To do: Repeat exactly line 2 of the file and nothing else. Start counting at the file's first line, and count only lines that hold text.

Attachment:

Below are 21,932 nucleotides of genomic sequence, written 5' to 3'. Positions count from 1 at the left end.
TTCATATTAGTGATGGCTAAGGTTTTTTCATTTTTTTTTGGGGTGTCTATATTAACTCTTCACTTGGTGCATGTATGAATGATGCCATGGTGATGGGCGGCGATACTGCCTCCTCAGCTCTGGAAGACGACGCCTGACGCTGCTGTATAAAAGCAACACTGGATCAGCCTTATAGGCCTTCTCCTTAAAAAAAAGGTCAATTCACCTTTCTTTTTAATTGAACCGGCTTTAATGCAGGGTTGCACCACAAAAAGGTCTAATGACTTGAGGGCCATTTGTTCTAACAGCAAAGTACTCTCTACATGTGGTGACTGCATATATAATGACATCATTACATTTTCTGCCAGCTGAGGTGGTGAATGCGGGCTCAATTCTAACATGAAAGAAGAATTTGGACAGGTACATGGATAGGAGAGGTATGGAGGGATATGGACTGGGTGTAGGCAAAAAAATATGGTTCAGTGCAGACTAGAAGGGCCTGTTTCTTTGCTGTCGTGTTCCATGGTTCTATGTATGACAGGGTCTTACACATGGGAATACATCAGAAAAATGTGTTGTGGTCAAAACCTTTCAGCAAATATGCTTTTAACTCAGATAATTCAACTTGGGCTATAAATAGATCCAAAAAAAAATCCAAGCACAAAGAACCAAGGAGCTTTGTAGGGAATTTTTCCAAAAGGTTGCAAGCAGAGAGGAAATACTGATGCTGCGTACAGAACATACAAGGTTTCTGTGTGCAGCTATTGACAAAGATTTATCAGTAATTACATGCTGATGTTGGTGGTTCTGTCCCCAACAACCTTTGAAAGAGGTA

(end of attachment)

TTCATATTAGTGATGGCTAAGGTTTTTTCATTTTTTTTTGGGGTGTCTATATTAACTCTTCACTTGGTGCATGTATGAATGATGCCATGGTGATGGGCGGCGATACTGCCTCCTCAGCTCTGGAAGACGACGCCTGACGCTGCTGTATAAAAGCAACACTGGATCAGCCTTATAGGCCTTCTCCTTAAAAAAAAGGTCAATTCACCTTTCTTTTTAATTGAACCGGCTTTAATGCAGGGTTGCACCACAAAAAGGTCTAATGACTTGAGGGCCATTTGTTCTAACAGCAAAGTACTCTCTACATGTGGTGACTGCATATATAATGACATCATTACATTTTCTGCCAGCTGAGGTGGTGAATGCGGGCTCAATTCTAACATGAAAGAAGAATTTGGACAGGTACATGGATAGGAGAGGTATGGAGGGATATGGACTGGGTGTAGGCAAAAAAATATGGTTCAGTGCAGACTAGAAGGGCCTGTTTCTTTGCTGTCGTGTTCCATGGTTCTATGTATGACAGGGTCTTACACATGGGAATACATCAGAAAAATGTGTTGTGGTCAAAACCTTTCAGCAAATATGCTTTTAACTCAGATAATTCAACTTGGGCTATAAATAGATCCAAAAAAAAATCCAAGCACAAAGAACCAAGGAGCTTTGTAGGGAATTTTTCCAAAAGGTTGCAAGCAGAGAGGAAATACTGATGCTGCGTACAGAACATACAAGGTTTCTGTGTGCAGCTATTGACAAAGATTTATCAGTAATTACATGCTGATGTTGGTGGTTCTGTCCCCAACAACCTTTGAAAGAGGTA